The mean duration of the procedure was 22.10 minutes in Group LM and 43.50 minutes in Group US. There was a statistically significant difference between the groups (P = 0.001) (Table 1).
When the complication rates between the groups were compared, arterial puncture developed in four patients in Group LM, whereas no arterial puncture was observed in Group US (P = 0.041). Hematoma developed in three patients in Group LM and in one patient in Group US (P = 0.307). In addition, pneumothorax was detected in two patients in Group LM, but no pneumothorax was observed in any of the patients in Group US (P = 0.153). Complications were observed in 9 patients (18%) in Group LM and 1 patient in Group US (P = 0.040). There was a statistically significant difference between the groups in terms of complication rates (P = 0.040) (Table 2).
Mainly, this study aimed to compare SCPB with local infiltration anesthesia using USG during CVSPC placement in terms of comfort and to determine the superiority of USG during venous access, in addition to these two methods. The study revealed that, during CVSPC placement procedure for the chemotherapy recipients, SCPB application with USG using a single injection would be superior compared with local infiltration anesthesia application from multiple points at the intervention site. Furthermore, it required less number of attempts and provided more patient comfort with an acceptable VAS score. In addition, vascular puncture using USG was observed to superior compared with the landmark technique in terms of acute complications during CVSPC placement.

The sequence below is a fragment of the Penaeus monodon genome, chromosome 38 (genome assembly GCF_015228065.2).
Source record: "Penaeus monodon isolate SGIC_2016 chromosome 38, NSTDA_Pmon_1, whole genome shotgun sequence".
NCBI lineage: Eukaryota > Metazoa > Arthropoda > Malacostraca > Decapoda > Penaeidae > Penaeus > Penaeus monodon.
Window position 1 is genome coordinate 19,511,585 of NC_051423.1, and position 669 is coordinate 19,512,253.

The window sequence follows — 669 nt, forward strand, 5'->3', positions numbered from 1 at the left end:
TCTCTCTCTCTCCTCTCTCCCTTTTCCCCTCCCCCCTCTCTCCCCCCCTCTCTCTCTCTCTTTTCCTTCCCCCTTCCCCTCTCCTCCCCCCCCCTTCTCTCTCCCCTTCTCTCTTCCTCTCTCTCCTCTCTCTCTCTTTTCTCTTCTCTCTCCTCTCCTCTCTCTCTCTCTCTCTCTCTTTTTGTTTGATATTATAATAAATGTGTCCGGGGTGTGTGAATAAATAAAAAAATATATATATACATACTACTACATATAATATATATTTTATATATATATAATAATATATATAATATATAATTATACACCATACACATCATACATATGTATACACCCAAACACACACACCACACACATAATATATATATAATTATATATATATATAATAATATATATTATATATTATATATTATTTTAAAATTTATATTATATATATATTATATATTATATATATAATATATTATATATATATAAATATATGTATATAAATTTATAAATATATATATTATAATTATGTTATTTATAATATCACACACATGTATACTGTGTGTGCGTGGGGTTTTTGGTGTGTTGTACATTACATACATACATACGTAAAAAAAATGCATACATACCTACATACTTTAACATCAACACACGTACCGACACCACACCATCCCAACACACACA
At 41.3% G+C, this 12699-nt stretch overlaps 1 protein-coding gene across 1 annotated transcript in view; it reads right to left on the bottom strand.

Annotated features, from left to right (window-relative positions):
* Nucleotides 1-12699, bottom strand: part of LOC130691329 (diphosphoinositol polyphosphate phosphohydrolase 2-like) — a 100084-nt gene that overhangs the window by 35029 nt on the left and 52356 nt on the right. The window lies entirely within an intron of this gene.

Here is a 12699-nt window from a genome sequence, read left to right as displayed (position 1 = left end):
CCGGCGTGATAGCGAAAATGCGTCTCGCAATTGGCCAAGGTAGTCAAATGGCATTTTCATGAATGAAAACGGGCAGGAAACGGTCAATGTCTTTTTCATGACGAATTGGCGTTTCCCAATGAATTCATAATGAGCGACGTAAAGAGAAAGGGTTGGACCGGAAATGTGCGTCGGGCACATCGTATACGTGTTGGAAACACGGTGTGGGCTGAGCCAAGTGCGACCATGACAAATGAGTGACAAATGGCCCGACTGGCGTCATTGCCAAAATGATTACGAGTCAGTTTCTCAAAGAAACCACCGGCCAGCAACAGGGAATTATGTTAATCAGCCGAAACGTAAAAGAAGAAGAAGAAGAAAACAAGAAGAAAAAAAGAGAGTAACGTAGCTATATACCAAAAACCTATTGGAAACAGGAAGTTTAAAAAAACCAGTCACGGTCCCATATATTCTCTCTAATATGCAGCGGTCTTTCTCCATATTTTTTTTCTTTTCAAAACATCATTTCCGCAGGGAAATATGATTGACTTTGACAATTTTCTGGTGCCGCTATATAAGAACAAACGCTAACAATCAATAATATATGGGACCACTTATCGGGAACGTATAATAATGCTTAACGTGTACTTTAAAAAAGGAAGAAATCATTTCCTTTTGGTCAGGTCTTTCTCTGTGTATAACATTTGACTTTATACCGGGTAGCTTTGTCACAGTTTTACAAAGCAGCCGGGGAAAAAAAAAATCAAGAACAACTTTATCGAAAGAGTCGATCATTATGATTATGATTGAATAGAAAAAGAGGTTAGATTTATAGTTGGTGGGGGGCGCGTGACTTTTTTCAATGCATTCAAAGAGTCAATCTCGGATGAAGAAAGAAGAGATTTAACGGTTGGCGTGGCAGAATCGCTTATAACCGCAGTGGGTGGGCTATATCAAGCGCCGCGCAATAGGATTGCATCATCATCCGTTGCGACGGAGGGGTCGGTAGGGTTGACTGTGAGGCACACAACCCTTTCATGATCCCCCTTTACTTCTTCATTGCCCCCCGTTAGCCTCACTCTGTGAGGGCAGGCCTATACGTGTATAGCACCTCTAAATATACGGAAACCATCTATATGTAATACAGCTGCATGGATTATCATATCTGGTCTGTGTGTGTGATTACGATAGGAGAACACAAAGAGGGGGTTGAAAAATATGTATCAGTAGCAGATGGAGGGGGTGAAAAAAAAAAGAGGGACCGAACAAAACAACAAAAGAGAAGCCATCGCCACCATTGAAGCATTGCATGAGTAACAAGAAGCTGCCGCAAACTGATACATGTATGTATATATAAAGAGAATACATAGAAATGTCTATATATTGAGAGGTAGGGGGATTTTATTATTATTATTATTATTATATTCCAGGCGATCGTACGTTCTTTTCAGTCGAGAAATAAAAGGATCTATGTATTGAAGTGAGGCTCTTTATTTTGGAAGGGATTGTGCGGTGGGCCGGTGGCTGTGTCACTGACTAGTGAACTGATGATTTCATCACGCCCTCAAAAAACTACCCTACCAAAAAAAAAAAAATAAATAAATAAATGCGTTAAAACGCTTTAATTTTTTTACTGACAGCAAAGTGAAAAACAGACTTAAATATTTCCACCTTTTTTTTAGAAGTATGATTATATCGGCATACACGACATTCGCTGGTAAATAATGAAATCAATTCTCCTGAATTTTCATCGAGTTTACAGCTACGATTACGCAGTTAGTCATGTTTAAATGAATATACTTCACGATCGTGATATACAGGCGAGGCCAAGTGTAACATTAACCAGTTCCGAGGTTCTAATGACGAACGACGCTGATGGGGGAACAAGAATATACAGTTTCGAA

Port catheters have marked advantages compared with other venous catheters because they do not restrict the patient's daily activities and cause a low rate of infection. The most common indication for CVSPC is the provision of a central venous pathway for long-term chemotherapy in oncology patients. Antecubital veins may be preferred over axillary vein, IJV, SV, or femoral vein as a site for venous entry [3, 8]. Despite the widespread use of radiological imaging techniques, IJV is recommended because of the low risk of pneumothorax, hematoma, and venous thrombosis [9–14]. Although IJV is preferred, SV is used in some cases [9, 15, 16]. The use of the femoral vein is not recommended, unless it is necessary, because of the high risk of infection and the difficulty of maintenance . In this study, the right IJV was used with 95 of total patients (95%), in accordance with the literature. The SV procedure was not preferred because of the high risk of pneumothorax, unless it was required.